Search and Seizure Laws

How much do you know about the Fourth Amendment?

Thanks to high school civics, the vast majority of people not only have an understanding of the structure and duties of the federal government, but also the protections extended to U.S. citizens via the Bill of Rights.

Indeed, most people know that they are entitled to some level of protection from unreasonable searches and seizures by law enforcement officials thanks to the Fourth Amendment. However, they may not be entirely sure what this really means or how it works in the real world.

What does the Fourth Amendment actually say?

The text of the Fourth Amendment declares that the people’s right “to be secure in their persons, houses, papers, and effects, against unreasonable searches and seizures, shall not be violated, and no Warrants shall issue, but upon probable cause, supported by Oath or affirmation, and particularly describing the place to be searched, and the persons or things to be seized.”

How does the law define a search?

A search is considered to have occurred under the Fourth Amendment when agents or employees of the government violate an individual’s reasonable expectation of privacy. It’s important to understand that a search means more than just law enforcement officials rooting through a home or car, but can also include body searches, electronic surveillance and sniff inspections by police dogs.

What then qualifies as a reasonable expectation of privacy?

The determination as to whether a person has a reasonable expectation of privacy is not subjective. Rather, it is based on a purely objective determination of whether we, as a society, are willing to recognize that a certain expectation of privacy exists and is reasonable.

For example, it’s long been recognized that, absent certain circumstances, warrantless searches of privately owned property violate society’s reasonable expectations of privacy and are therefore prohibited under the Fourth Amendment. Conversely, it’s long been recognized that warrantless searches of abandoned property do not violate society’s reasonable expectations of privacy and are therefore permitted under the Fourth Amendment.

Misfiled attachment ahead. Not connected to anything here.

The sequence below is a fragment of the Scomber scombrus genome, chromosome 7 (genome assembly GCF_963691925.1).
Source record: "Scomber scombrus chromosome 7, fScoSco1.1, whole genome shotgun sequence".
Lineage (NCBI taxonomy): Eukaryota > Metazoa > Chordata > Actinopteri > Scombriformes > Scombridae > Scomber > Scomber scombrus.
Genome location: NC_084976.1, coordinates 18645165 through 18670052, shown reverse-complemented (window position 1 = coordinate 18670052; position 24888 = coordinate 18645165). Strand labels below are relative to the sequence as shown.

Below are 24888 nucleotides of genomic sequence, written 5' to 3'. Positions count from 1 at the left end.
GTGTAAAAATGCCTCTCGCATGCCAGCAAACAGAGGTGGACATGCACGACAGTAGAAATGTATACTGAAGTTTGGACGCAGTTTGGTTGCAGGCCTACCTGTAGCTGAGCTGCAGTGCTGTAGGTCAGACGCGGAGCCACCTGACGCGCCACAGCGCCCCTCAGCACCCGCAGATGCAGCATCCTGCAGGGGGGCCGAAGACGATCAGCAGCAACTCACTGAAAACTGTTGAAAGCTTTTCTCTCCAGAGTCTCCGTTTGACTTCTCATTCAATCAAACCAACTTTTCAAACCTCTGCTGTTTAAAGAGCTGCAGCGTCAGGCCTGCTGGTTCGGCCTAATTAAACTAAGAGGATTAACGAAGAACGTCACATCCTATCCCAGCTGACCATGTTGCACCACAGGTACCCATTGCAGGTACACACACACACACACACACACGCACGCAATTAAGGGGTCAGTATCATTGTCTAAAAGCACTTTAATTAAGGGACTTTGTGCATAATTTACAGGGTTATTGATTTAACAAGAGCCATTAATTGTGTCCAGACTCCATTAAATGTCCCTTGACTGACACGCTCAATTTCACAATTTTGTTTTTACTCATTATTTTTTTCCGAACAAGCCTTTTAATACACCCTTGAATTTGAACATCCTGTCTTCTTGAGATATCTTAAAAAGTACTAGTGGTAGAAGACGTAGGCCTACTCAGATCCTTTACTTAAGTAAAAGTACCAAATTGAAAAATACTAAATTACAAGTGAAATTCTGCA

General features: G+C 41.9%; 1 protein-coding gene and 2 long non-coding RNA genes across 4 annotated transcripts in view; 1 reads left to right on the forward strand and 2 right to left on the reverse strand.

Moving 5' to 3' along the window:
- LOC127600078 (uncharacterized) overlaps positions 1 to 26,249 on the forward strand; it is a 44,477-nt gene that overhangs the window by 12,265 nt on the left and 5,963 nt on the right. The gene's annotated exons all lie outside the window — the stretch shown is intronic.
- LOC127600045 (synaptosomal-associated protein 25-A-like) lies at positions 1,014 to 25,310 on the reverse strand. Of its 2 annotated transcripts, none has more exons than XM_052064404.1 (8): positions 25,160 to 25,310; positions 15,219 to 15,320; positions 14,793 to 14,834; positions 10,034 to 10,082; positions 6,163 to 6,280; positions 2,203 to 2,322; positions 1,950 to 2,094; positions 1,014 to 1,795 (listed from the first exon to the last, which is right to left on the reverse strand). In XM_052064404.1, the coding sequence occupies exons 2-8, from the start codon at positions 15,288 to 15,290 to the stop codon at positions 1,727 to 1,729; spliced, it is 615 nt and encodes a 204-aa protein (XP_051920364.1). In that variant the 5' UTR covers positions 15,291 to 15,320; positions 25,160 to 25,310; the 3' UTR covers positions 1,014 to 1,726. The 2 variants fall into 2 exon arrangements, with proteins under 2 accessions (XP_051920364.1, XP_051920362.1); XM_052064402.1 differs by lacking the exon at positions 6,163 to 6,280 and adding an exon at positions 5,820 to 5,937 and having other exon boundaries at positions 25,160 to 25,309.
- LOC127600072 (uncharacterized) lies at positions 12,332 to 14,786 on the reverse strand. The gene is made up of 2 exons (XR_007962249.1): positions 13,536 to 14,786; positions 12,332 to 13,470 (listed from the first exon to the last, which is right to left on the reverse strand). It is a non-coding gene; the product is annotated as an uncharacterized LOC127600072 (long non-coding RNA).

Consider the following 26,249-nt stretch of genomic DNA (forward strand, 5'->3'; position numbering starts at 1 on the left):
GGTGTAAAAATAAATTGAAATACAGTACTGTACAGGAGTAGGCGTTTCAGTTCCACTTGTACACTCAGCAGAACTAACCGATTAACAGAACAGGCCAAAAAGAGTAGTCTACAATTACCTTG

Consider speaking with an experienced legal professional if you have been charged with a crime and believe that your rights have been violated in any way by law enforcement officials. Call our office at 770-887-1209 or use the contact form below to speak with an attorney at Banks, Stubbs & McFarland about your case. 

How does the law define a seizure?

In the context of the Fourth Amendment, a seizure takes place when, based on the totality of the circumstances, a reasonable person would believe that they were neither free to ignore the presence of law enforcement officials nor free to leave of their own volition.

Are there any telltale signs of a seizure?

Case law dictates that two basic criteria must be satisfied in order for the actions of law enforcement officials to be classified as a seizure. First, the officer must demonstrate some sort of authority such as brandishing handcuffs or a weapon, or using physical force. Indeed, demanding or harsh speech can also qualify.

Second, you must actually submit to this demonstration of authority, meaning you don’t just walk away.

Having established what constitutes a search and a seizure, where does a warrant come into play?

In general, the Fourth Amendment dictates that searches and seizures conducted without a warrant are unreasonable and therefore illegal, meaning evidence secured would be excluded from any criminal proceedings.

As such, a law enforcement official must typically appear before a judge or magistrate, and demonstrate that probable cause for a search or seizure exists.

The judge or magistrate will then consider whether this is true based on the totality of the circumstances and, if so, issue the warrant. Of course, there are exceptions to this warrant requirement.

If you have been charged with a felony or misdemeanor, and believe that your rights have been violated in any way by law enforcement officials, consider speaking with an experienced legal professional.

How does the law define probable cause?

While the text of the Fourth Amendment does not provide an exact definition of probable cause, the term has been fleshed out by the Supreme Court of the United States in multiple cases over the years.

Probable cause exists wherever there is a reasonable basis for believing that 1) evidence of a crime can be found in a particular location or 2) a crime might have been committed. This determination of reasonableness, in turn, is made by examining the totality of the circumstances.

Are there exceptions to the warrant requirement?

There are certain scenarios in which law enforcement officials do not need to secure a warrant to execute a search or bring an individual into custody.

Some of these exceptions include:

  • Consensual searches
  • Searches incident to valid arrests
  • Brief investigatory searches (i.e., Terry stops)
  • Items seized in plain view (i.e., contraband sitting with sight of a law enforcement official)
  • Exigent circumstances (i.e., preserve evidence, prevent escape, etc.)

If you believe that your rights under the Fourth Amendment have been violated in any way by law enforcement officials, please consider speaking with an experienced legal professional who can determine what happened and take the necessary actions.